> a PMF, the long-ranged part, of two charged particles in your 2D water
> system. Please find details for such a calculation in my previous paper,
> page 10528 (last paragraph).
> But I do encourage you to take a look at the dipole fluctuation formula
> for dielectric constant calculation or even derive it. I am not sure
> whether it is difficult to derive but it is not on the top of my head at
> the moment. I somewhat recall that Charles Brooks might have derived the
> formula in his 2D-PME papers.
> Please keep us updated. It is a very interesting project and I am very
> eager to learn more!
> Best,
> Zhe
> Zhe Wu
> Klaus Schulten's Group,
> Postdoc Fellow in NSF's Center for the Physics of Living Cells,
> University of Illinois Urbana-Champaign
> Beckman Institute, RM 3125,
> 405 N. Mathews Ave. Urbana, IL 61820
> Office: 217-224-3160
>> On Oct 23, 2015, at 10:31 AM, Zhe Wu <
>> <>> wrote:
>> Hi Mattia and Axel,
>> Thanks for the following up. Thanks Axel for the help! I went through
>> your slides and I really appreciate the very systematic benchmark.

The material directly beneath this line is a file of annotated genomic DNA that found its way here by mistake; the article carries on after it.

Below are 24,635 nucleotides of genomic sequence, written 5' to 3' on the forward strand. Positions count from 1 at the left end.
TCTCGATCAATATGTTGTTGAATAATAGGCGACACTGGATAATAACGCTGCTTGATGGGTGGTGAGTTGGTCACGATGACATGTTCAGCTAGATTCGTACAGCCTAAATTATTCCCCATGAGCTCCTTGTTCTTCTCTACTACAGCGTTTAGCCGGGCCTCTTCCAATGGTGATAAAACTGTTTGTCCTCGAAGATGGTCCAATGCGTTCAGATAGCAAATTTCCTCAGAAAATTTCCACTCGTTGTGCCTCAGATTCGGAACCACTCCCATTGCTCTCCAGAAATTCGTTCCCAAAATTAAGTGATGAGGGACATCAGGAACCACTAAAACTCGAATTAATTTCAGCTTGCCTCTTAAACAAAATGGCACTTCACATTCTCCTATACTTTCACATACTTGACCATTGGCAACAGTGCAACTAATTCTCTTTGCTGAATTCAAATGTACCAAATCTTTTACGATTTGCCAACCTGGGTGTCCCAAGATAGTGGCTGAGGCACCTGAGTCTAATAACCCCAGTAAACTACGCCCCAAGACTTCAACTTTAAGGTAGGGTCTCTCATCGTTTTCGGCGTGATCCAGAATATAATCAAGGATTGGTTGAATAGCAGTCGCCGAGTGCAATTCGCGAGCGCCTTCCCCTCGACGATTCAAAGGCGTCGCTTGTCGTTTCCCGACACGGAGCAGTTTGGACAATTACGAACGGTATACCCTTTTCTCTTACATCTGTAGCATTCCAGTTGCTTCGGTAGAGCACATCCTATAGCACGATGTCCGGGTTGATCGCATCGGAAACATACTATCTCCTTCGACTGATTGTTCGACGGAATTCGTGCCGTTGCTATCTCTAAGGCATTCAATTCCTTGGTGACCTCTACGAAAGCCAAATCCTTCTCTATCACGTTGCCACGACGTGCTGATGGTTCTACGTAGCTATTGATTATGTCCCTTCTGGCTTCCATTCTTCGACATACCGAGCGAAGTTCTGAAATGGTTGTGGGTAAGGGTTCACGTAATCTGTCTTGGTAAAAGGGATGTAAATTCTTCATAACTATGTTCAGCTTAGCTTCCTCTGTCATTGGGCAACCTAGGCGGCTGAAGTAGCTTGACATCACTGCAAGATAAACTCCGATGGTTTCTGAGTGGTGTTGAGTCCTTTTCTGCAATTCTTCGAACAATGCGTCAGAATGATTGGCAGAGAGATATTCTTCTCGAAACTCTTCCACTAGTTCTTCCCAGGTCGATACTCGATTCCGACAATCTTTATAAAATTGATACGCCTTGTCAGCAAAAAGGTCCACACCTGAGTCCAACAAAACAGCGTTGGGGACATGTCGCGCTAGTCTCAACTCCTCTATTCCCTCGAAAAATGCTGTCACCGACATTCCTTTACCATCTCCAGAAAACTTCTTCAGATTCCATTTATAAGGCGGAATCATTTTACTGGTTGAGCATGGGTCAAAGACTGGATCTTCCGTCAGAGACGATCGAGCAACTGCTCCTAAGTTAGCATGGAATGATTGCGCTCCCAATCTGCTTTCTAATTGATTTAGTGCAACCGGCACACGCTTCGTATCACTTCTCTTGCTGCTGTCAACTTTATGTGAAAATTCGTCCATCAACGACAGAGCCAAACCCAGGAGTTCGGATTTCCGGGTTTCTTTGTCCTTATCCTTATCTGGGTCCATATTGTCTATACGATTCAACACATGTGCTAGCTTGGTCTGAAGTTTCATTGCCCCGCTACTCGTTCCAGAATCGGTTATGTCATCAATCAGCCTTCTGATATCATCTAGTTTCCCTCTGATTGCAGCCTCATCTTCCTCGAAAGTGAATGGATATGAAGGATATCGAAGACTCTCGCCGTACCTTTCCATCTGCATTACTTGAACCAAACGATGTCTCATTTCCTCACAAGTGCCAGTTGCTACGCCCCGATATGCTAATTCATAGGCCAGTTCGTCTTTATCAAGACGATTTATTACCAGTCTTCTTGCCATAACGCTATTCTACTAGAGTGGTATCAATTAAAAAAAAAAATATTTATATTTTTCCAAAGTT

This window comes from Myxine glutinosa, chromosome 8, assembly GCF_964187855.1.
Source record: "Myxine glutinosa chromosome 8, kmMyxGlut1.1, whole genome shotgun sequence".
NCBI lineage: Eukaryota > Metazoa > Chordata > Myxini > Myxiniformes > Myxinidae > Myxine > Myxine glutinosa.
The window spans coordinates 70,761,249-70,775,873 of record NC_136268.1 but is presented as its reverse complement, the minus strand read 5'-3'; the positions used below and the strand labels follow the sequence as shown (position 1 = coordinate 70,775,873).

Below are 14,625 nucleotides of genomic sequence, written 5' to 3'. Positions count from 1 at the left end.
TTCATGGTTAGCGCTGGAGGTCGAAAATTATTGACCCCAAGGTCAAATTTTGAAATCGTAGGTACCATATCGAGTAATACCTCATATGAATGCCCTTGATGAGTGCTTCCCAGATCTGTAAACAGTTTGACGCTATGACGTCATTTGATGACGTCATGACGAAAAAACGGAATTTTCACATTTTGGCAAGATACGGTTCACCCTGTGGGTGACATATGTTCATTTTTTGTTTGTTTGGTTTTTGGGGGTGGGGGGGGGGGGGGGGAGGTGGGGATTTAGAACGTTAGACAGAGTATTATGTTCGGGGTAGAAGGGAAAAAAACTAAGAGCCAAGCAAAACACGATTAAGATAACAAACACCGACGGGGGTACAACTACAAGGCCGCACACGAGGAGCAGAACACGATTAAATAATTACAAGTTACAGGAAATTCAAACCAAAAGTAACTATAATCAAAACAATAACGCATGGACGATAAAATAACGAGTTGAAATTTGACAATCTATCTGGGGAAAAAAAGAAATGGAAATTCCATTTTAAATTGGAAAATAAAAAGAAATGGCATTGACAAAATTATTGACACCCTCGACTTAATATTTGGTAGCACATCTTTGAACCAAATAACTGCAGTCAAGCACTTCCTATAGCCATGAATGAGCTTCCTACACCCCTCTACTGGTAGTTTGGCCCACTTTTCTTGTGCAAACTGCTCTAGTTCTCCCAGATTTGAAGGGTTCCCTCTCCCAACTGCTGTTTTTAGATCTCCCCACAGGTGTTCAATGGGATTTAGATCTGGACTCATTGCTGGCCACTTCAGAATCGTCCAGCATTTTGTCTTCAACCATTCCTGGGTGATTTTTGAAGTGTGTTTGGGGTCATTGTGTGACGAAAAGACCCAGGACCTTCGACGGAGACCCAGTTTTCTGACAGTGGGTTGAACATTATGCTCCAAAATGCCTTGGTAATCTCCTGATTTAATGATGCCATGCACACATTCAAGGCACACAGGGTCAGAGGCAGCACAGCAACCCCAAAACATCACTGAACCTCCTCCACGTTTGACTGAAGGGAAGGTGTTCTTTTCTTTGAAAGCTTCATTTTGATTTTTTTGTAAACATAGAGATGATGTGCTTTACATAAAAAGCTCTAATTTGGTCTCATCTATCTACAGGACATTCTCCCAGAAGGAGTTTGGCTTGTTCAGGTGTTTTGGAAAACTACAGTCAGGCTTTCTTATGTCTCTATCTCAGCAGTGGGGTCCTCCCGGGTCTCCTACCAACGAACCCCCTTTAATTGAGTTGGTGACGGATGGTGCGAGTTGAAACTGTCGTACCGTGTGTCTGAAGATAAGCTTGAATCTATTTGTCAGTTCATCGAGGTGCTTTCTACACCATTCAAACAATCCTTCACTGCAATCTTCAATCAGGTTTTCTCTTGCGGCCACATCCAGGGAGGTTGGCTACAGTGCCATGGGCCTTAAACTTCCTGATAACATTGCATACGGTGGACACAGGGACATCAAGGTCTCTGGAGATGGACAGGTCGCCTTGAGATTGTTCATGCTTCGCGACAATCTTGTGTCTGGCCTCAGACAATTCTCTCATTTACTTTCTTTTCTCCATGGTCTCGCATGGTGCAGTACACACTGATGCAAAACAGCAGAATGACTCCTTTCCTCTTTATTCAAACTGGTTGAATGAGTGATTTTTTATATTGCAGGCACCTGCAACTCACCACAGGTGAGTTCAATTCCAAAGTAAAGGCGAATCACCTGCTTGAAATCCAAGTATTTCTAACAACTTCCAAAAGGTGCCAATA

>> Nice work.
>> Let‚~@~Ys first focus on Mattia‚~@~Ys first calculation with fully periodic
>> boundary condition. I think the eps_RF = infinite should hold for MSM
>> with FULLY periodic boundary (3D-MSM). So for Mattia‚~@~Ys first
>> simulation, the 3D-MSM result should agree with the PME one.
>> The dielectric constant in our JCTC paper was calculated for TIP3P
>> water in CHARMM. There is no question that the dielectric constant of
>> TIP3P-CHARMM is different from the one of TIP3P-EW. In the original
>> TIP3P-EW paper, the different results were shown.
>> As Axel suggests, the different results with Mattia‚~@~Ys TIP3P-EW
>> simulations could be just a convergence issue. The reported value of
>> 89 should be converged with the simulation time reported.
>> Regarding to Mattia‚~@~Ys second simulation with 2D periodic boundary, I